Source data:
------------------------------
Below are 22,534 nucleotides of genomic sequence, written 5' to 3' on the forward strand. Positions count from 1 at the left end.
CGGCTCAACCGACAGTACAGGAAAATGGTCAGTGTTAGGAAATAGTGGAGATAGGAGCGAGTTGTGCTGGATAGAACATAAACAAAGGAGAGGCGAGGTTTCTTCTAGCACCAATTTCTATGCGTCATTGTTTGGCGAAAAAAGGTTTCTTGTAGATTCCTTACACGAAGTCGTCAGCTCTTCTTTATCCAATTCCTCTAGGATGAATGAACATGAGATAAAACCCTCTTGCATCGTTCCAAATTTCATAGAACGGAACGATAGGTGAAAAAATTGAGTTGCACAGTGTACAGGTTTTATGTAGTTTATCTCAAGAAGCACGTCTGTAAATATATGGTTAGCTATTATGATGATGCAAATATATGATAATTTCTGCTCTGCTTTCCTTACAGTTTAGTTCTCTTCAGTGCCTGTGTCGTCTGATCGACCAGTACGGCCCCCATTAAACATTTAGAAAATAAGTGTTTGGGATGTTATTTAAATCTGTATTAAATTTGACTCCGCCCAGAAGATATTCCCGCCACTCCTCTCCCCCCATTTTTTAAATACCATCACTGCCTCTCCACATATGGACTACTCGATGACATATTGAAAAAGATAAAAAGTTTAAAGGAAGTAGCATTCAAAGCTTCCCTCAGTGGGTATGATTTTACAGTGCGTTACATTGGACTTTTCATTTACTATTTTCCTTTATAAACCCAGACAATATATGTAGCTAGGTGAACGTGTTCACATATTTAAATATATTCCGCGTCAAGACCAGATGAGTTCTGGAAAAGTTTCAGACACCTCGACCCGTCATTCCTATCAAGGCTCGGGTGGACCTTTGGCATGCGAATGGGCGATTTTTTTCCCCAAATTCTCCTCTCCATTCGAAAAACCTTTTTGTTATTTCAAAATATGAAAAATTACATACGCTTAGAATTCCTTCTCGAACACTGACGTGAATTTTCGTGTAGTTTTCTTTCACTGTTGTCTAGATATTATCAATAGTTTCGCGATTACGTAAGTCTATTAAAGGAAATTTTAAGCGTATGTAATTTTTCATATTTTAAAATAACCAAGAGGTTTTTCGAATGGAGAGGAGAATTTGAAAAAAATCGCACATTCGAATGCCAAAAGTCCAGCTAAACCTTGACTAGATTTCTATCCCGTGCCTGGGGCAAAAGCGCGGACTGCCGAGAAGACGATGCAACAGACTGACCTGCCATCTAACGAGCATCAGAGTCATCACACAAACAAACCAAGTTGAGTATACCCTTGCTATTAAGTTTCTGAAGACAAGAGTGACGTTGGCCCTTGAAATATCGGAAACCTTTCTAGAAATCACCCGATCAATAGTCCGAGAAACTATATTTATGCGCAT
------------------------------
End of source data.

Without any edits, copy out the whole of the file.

Below are 22,534 nucleotides of genomic sequence, written 5' to 3' on the forward strand. Positions count from 1 at the left end.
CGGCTCAACCGACAGTACAGGAAAATGGTCAGTGTTAGGAAATAGTGGAGATAGGAGCGAGTTGTGCTGGATAGAACATAAACAAAGGAGAGGCGAGGTTTCTTCTAGCACCAATTTCTATGCGTCATTGTTTGGCGAAAAAAGGTTTCTTGTAGATTCCTTACACGAAGTCGTCAGCTCTTCTTTATCCAATTCCTCTAGGATGAATGAACATGAGATAAAACCCTCTTGCATCGTTCCAAATTTCATAGAACGGAACGATAGGTGAAAAAATTGAGTTGCACAGTGTACAGGTTTTATGTAGTTTATCTCAAGAAGCACGTCTGTAAATATATGGTTAGCTATTATGATGATGCAAATATATGATAATTTCTGCTCTGCTTTCCTTACAGTTTAGTTCTCTTCAGTGCCTGTGTCGTCTGATCGACCAGTACGGCCCCCATTAAACATTTAGAAAATAAGTGTTTGGGATGTTATTTAAATCTGTATTAAATTTGACTCCGCCCAGAAGATATTCCCGCCACTCCTCTCCCCCCATTTTTTAAATACCATCACTGCCTCTCCACATATGGACTACTCGATGACATATTGAAAAAGATAAAAAGTTTAAAGGAAGTAGCATTCAAAGCTTCCCTCAGTGGGTATGATTTTACAGTGCGTTACATTGGACTTTTCATTTACTATTTTCCTTTATAAACCCAGACAATATATGTAGCTAGGTGAACGTGTTCACATATTTAAATATATTCCGCGTCAAGACCAGATGAGTTCTGGAAAAGTTTCAGACACCTCGACCCGTCATTCCTATCAAGGCTCGGGTGGACCTTTGGCATGCGAATGGGCGATTTTTTTCCCCAAATTCTCCTCTCCATTCGAAAAACCTTTTTGTTATTTCAAAATATGAAAAATTACATACGCTTAGAATTCCTTCTCGAACACTGACGTGAATTTTCGTGTAGTTTTCTTTCACTGTTGTCTAGATATTATCAATAGTTTCGCGATTACGTAAGTCTATTAAAGGAAATTTTAAGCGTATGTAATTTTTCATATTTTAAAATAACCAAGAGGTTTTTCGAATGGAGAGGAGAATTTGAAAAAAATCGCACATTCGAATGCCAAAAGTCCAGCTAAACCTTGACTAGATTTCTATCCCGTGCCTGGGGCAAAAGCGCGGACTGCCGAGAAGACGATGCAACAGACTGACCTGCCATCTAACGAGCATCAGAGTCATCACACAAACAAACCAAGTTGAGTATACCCTTGCTATTAAGTTTCTGAAGACAAGAGTGACGTTGGCCCTTGAAATATCGGAAACCTTTCTAGAAATCACCCGATCAATAGTCCGAGAAACTATATTTATGCGCAT